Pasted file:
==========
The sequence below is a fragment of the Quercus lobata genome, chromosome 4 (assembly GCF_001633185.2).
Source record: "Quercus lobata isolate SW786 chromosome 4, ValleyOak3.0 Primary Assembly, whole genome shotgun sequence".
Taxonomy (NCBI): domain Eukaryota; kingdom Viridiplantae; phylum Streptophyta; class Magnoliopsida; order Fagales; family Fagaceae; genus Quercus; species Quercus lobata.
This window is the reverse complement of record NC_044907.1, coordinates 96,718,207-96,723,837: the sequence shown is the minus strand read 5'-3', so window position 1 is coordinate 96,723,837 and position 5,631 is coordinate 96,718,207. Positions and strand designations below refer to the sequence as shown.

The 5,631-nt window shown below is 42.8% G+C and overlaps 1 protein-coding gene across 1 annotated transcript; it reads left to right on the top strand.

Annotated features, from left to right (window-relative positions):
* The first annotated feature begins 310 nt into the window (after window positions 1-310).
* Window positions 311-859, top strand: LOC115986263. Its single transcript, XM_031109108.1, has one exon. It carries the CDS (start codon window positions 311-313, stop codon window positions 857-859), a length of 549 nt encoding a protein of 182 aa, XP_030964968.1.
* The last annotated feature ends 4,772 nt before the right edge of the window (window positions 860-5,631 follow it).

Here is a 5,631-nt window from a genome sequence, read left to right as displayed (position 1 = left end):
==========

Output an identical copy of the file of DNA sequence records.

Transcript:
The sequence below is a fragment of the Quercus lobata genome, chromosome 4 (assembly GCF_001633185.2).
Source record: "Quercus lobata isolate SW786 chromosome 4, ValleyOak3.0 Primary Assembly, whole genome shotgun sequence".
Taxonomy (NCBI): domain Eukaryota; kingdom Viridiplantae; phylum Streptophyta; class Magnoliopsida; order Fagales; family Fagaceae; genus Quercus; species Quercus lobata.
This window is the reverse complement of record NC_044907.1, coordinates 96,718,207-96,723,837: the sequence shown is the minus strand read 5'-3', so window position 1 is coordinate 96,723,837 and position 5,631 is coordinate 96,718,207. Positions and strand designations below refer to the sequence as shown.

The 5,631-nt window shown below is 42.8% G+C and overlaps 1 protein-coding gene across 1 annotated transcript; it reads left to right on the top strand.

Annotated features, from left to right (window-relative positions):
* The first annotated feature begins 310 nt into the window (after window positions 1-310).
* Window positions 311-859, top strand: LOC115986263. Its single transcript, XM_031109108.1, has one exon. It carries the CDS (start codon window positions 311-313, stop codon window positions 857-859), a length of 549 nt encoding a protein of 182 aa, XP_030964968.1.
* The last annotated feature ends 4,772 nt before the right edge of the window (window positions 860-5,631 follow it).

Here is a 5,631-nt window from a genome sequence, read left to right as displayed (position 1 = left end):